What is sinusitis?
Sinusitis is when the hollow spaces in the bones of your face become inflamed. Your body will normally overcome the cause of inflammation in about 3 weeks without the need for medical treatment.
Sinusitis is a common symptom after colds and the flu. If you have sinusitis, your symptoms will usually get worse after 5 days, or will last for more than 10 days. In some cases, there is an infection in the sinuses caused by bacteria.
See your GP if:
- your symptoms are severe or getting worse
- your symptoms haven't started to improve after around 7-10 days
- you have frequent episodes of sinusitis
Your doctor may prescribe medicines including regular pain relief, a saline nasal spray or a nasal decongestant. In some cases, your doctor may decide to give you inhaled steroids or an antibiotic. If you often get sinusitis, it could be due to an allergy so they may refer you to an ear, nose and throat (ENT) specialist.
Tell your doctor if you develop bleeding from the nose, a stiff neck, swelling, or problems with your vision.
Managing sinusitis symptoms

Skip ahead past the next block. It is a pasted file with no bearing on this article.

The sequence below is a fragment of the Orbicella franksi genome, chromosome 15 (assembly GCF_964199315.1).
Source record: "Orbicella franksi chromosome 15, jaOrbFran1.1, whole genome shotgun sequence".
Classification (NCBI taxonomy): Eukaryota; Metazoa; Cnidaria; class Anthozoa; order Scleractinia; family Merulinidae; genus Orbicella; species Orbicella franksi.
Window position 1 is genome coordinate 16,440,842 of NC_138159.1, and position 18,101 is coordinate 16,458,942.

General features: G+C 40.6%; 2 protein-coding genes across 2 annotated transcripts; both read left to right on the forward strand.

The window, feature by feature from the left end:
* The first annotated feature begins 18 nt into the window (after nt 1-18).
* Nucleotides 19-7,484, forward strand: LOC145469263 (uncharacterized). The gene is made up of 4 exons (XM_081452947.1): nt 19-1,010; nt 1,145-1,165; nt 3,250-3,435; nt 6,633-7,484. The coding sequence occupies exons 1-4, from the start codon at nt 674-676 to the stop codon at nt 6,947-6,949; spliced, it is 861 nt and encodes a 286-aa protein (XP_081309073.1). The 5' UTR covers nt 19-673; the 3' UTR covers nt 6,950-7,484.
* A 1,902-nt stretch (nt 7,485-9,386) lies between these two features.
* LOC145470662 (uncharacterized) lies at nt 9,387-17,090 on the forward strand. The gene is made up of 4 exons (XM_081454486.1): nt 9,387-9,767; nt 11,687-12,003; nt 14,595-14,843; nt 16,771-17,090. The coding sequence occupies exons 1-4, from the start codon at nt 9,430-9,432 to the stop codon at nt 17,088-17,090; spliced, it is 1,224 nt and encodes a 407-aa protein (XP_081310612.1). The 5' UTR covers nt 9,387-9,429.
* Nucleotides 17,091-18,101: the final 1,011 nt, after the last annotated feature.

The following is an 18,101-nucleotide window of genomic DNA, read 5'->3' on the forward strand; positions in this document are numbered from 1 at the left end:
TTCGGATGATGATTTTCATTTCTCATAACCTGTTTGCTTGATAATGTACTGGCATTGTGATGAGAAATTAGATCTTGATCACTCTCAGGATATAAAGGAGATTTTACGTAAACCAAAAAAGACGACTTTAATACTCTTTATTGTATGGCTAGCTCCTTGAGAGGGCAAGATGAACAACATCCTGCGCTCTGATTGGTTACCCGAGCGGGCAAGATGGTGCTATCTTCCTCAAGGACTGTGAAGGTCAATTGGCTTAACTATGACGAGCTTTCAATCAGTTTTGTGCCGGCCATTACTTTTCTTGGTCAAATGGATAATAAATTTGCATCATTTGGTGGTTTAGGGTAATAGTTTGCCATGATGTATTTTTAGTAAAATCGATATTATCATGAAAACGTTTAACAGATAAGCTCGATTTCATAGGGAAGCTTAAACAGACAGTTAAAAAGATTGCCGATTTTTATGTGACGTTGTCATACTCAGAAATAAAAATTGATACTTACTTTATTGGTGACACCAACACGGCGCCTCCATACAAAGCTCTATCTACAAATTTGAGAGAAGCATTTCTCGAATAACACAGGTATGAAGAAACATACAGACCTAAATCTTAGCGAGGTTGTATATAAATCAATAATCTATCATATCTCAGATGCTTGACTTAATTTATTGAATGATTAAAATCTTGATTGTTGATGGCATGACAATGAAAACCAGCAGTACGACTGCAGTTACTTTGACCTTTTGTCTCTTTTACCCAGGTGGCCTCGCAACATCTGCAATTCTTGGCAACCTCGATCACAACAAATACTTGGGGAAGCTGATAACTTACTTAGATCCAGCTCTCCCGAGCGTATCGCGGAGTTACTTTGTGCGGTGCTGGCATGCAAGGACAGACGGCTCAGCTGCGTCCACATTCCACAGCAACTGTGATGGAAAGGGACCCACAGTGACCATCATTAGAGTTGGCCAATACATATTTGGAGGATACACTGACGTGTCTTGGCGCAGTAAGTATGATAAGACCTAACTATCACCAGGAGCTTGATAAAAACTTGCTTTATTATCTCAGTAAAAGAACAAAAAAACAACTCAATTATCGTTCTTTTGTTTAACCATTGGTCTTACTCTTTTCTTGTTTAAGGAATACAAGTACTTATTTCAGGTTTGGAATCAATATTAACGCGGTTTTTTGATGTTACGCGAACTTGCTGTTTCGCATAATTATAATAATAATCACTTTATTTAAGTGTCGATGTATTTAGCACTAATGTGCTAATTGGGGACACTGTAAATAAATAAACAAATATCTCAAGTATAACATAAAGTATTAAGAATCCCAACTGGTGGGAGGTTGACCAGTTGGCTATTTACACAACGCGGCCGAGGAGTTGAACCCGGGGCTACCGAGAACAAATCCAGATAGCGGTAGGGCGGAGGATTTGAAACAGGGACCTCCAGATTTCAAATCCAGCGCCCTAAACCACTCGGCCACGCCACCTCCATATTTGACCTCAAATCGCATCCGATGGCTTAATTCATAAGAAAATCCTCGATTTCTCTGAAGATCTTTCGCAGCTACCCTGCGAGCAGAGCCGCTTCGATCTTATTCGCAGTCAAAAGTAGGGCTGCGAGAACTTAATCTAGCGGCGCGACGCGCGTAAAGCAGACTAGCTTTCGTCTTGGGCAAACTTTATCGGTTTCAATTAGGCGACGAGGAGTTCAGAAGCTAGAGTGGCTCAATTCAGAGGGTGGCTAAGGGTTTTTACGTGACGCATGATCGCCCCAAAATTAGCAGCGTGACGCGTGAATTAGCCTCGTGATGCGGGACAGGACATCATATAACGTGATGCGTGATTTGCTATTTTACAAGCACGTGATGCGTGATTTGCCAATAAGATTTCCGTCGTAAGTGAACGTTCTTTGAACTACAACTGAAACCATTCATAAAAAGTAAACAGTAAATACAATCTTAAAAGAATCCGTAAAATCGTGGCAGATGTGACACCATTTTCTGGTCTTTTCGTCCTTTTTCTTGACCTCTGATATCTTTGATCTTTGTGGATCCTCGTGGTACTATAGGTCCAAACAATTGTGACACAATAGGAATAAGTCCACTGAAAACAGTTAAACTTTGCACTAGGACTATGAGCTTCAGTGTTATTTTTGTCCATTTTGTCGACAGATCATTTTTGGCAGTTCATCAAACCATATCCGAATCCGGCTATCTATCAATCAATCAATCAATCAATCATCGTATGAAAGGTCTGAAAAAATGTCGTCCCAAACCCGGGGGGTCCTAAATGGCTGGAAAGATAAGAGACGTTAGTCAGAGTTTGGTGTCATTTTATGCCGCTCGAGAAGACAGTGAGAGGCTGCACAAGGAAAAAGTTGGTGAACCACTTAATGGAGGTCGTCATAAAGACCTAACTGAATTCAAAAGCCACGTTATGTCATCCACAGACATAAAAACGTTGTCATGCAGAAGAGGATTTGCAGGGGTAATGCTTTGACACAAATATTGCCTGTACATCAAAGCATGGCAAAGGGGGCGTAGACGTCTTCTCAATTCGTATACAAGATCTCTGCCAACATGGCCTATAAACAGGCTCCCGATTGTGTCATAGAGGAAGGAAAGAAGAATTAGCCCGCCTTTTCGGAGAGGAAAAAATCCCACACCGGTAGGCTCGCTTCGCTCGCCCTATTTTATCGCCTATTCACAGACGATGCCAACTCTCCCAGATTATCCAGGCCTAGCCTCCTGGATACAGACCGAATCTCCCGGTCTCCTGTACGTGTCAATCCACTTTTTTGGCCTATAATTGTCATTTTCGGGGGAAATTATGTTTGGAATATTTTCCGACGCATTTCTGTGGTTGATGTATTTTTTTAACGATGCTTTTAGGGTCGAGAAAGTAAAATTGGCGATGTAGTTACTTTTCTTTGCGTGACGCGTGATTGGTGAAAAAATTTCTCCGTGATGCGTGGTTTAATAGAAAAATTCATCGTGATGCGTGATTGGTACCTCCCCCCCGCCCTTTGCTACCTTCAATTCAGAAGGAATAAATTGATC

If you are looking after yourself, the tips below may help relieve the symptoms:
- Decongestant medicines — available as tablets, nasal sprays or drops - may be helpful, but do not take them for longer than instructed.
- Always follow the manufacturer's instructions when taking or giving someone else any medicines.
- It is important to stay well hydrated so drink plenty of water. If you have an existing medical condition check with your doctor about how much water is right for you.
- Gently blow your nose one nostril at a time.
- Place a warm or cool cloth, whichever helps, over the aching area.
- Rest and avoid heavy activity until symptoms go away.
- Keep the room at a comfortable temperature.
- Smoking or breathing in other people’s smoke can make symptoms worse. Try to avoid being around people who are smoking. If you are a smoker, try to cut down or quit. For advice on quitting smoking, visit the Quit Now website.
- Find advice on suitable medicines for pain.
- Find out more about self-care tips if you have a high temperature (fever).
CHECK YOUR SYMPTOMS — Use the colds and flu Symptom Checker and find out if you need to seek medical help.
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Last reviewed: March 2021